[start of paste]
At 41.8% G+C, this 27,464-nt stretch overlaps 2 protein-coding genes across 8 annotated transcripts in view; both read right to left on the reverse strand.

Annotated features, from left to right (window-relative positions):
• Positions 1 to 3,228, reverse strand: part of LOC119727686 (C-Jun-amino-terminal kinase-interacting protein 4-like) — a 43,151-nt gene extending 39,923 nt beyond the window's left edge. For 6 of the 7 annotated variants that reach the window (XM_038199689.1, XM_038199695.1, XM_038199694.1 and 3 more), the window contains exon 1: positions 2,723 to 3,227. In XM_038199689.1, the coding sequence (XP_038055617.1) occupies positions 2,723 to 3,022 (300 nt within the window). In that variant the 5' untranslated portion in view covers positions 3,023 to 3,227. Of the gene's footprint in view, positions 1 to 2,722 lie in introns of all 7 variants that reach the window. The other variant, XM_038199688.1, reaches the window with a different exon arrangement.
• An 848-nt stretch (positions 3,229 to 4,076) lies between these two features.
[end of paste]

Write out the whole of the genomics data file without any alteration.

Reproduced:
At 41.8% G+C, this 27,464-nt stretch overlaps 2 protein-coding genes across 8 annotated transcripts in view; both read right to left on the reverse strand.

Annotated features, from left to right (window-relative positions):
• Positions 1 to 3,228, reverse strand: part of LOC119727686 (C-Jun-amino-terminal kinase-interacting protein 4-like) — a 43,151-nt gene extending 39,923 nt beyond the window's left edge. For 6 of the 7 annotated variants that reach the window (XM_038199689.1, XM_038199695.1, XM_038199694.1 and 3 more), the window contains exon 1: positions 2,723 to 3,227. In XM_038199689.1, the coding sequence (XP_038055617.1) occupies positions 2,723 to 3,022 (300 nt within the window). In that variant the 5' untranslated portion in view covers positions 3,023 to 3,227. Of the gene's footprint in view, positions 1 to 2,722 lie in introns of all 7 variants that reach the window. The other variant, XM_038199688.1, reaches the window with a different exon arrangement.
• An 848-nt stretch (positions 3,229 to 4,076) lies between these two features.